Category Archives: Growing up in the 1950s

East Yorkshire – Ducks and Puffins

We arrived at Skipsea Sands Holiday Park at the scheduled time of four o’clock, located our accommodation and began to unload the car.

Within seconds a family of ducks arrived at the caravan door.

These birds must be really smart, they know that four o’clock on Monday is new arrivals time and they hung around looking for food.  I imagine mother duck gets the baby ducks ready, tells them to look cute and do a bit of begging and they will be set for the week,

We didn’t have any suitable duck food (bread is not good for them apparently) so we had no offerings.  Five minutes later a car pulled up opposite and started to unload and they waddled off to try their luck there instead.  In five days we never saw them again.

Which brings me to Puffins.

Every summer Puffins arrive for the breeding season at nearby Bempton Cliffs and this year some bright spark at the Yorkshire Tourist Board came up with the idea of a Puffin trail in Hull and East Riding.

There are forty-three of them but we only found six…

I can only imagine it is quite a chore to try and find all forty-three, rather like searching for the Holy Grail.

Later a family arrived at the next door caravan, they moved in with what seemed enough supplies to last a whole month and an inflatable paddling pool.  After they went out some aquatic birds arrived and in view of the hot weather and the adjacent  dry stream were more (t)hen happy to jump in…

After evening meal we went for a walk along  the coastal path…

… and reflected on a very, very good day.

East Yorkshire – Withernsea, Erosion, a Pier and a Lighthouse

Leaving Spurn Head we travelled north along a road with more curves than Marilyn Monroe towards the seaside town of Withernsea.

On the way we drove through the unfortunate village of Easington and I say unfortunate because in the local Coastal Management Plan Easington is identified as a place not worth defending against the advancing sea and one day it will be gone.  It is called ‘managed retreat’.  I don’t know how long this will take but I noticed that the pubs were shut and there were no shops.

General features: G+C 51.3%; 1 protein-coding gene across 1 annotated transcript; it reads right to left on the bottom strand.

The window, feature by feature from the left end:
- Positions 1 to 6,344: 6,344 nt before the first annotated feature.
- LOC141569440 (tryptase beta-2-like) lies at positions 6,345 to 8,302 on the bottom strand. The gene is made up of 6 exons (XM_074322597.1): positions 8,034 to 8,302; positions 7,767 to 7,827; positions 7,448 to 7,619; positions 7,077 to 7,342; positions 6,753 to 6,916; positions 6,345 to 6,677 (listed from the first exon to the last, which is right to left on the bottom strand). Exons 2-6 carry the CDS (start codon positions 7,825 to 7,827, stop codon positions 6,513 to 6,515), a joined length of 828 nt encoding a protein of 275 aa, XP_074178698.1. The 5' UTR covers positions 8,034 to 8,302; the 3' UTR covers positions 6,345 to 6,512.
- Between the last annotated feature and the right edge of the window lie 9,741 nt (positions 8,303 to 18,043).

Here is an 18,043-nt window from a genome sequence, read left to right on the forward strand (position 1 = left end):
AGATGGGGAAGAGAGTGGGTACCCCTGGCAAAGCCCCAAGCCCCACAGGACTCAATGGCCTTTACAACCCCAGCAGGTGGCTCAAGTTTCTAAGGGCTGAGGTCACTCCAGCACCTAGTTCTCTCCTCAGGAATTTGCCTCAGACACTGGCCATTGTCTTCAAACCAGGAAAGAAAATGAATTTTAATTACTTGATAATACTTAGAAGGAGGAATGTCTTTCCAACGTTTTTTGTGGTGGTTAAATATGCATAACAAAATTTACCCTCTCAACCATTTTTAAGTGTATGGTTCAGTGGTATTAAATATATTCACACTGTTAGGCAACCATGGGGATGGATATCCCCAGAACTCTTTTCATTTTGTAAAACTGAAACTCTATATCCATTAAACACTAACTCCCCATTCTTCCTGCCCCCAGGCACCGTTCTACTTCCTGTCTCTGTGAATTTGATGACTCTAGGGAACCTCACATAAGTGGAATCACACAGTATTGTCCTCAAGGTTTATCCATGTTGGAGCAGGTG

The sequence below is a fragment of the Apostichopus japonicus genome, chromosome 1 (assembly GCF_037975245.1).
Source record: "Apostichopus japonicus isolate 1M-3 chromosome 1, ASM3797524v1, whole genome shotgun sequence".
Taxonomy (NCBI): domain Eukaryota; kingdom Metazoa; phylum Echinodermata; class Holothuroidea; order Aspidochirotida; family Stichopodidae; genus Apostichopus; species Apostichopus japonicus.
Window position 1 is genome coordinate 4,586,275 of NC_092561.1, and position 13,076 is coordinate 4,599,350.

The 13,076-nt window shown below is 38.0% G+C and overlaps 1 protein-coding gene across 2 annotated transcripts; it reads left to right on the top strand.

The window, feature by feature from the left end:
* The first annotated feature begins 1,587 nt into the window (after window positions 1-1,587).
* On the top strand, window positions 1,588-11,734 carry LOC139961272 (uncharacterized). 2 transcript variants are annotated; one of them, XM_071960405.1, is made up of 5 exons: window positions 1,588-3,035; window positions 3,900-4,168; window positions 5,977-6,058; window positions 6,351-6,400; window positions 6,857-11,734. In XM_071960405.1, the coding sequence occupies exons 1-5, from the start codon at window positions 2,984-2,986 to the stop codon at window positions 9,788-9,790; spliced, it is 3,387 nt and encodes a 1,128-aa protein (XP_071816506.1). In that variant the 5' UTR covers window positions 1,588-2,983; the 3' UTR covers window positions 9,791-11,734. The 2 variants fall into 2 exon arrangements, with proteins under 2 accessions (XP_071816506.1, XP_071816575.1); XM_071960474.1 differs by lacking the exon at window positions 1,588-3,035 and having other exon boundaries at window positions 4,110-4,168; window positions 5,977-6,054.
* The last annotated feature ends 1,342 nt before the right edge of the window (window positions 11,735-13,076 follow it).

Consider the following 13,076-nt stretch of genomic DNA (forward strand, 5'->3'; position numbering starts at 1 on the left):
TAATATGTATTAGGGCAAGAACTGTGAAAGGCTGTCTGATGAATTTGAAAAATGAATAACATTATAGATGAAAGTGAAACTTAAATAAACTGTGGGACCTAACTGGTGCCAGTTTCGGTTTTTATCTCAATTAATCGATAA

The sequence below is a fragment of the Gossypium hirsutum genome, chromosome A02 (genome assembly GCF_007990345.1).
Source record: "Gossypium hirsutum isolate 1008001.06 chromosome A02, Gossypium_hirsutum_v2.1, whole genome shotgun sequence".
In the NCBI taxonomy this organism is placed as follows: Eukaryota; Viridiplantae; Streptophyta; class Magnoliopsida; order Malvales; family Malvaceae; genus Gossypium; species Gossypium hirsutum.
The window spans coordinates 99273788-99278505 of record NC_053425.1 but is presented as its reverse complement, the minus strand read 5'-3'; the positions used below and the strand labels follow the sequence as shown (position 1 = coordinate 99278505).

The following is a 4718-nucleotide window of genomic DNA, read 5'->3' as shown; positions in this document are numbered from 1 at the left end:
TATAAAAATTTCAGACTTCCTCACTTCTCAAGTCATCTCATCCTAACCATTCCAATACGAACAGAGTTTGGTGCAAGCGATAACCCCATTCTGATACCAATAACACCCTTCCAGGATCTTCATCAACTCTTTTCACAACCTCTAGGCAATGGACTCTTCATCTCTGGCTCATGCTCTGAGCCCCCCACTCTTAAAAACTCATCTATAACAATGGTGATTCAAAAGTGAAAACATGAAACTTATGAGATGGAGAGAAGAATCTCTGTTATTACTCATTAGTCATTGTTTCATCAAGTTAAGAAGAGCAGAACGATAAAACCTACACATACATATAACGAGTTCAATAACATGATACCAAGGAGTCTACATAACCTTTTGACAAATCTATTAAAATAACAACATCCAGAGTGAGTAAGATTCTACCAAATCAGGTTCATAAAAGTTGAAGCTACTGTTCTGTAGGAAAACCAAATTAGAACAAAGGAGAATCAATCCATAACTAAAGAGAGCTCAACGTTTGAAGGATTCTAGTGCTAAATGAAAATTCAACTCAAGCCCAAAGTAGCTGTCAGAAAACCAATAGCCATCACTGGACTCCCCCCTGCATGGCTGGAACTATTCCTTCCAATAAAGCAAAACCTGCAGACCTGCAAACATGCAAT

The advance of the sea is relentless.  The coastline here is the fastest area of erosion in the UK.  Every year six foot of land is swept away, an estimated average of two million tonnes which is moved south on the tides towards the Humber estuary and builds land there whilst it takes it away here.

On a previous visit I once came across an official looking man in a hard hat and a high visibility jacket who was taking photographs and making notes.  His name was Brian and I asked him about the erosion.  He explained to me that the problem is that this coastline really shouldn’t be here at all because it is made up of unconsolidated soft clay and small stones called glacial till that were scooped up from the sea bed by a glacier as it advanced south during the last ice age and dumped here as the ice eventually melted and receded north about ten thousand years ago.  It is just soft clay with the consistency and the look of a crumbly Christmas Cake that simply cannot resist the power of the waves.  In that time an area of land twelve miles wide has been eroded away and returned to the sea bed where it came from.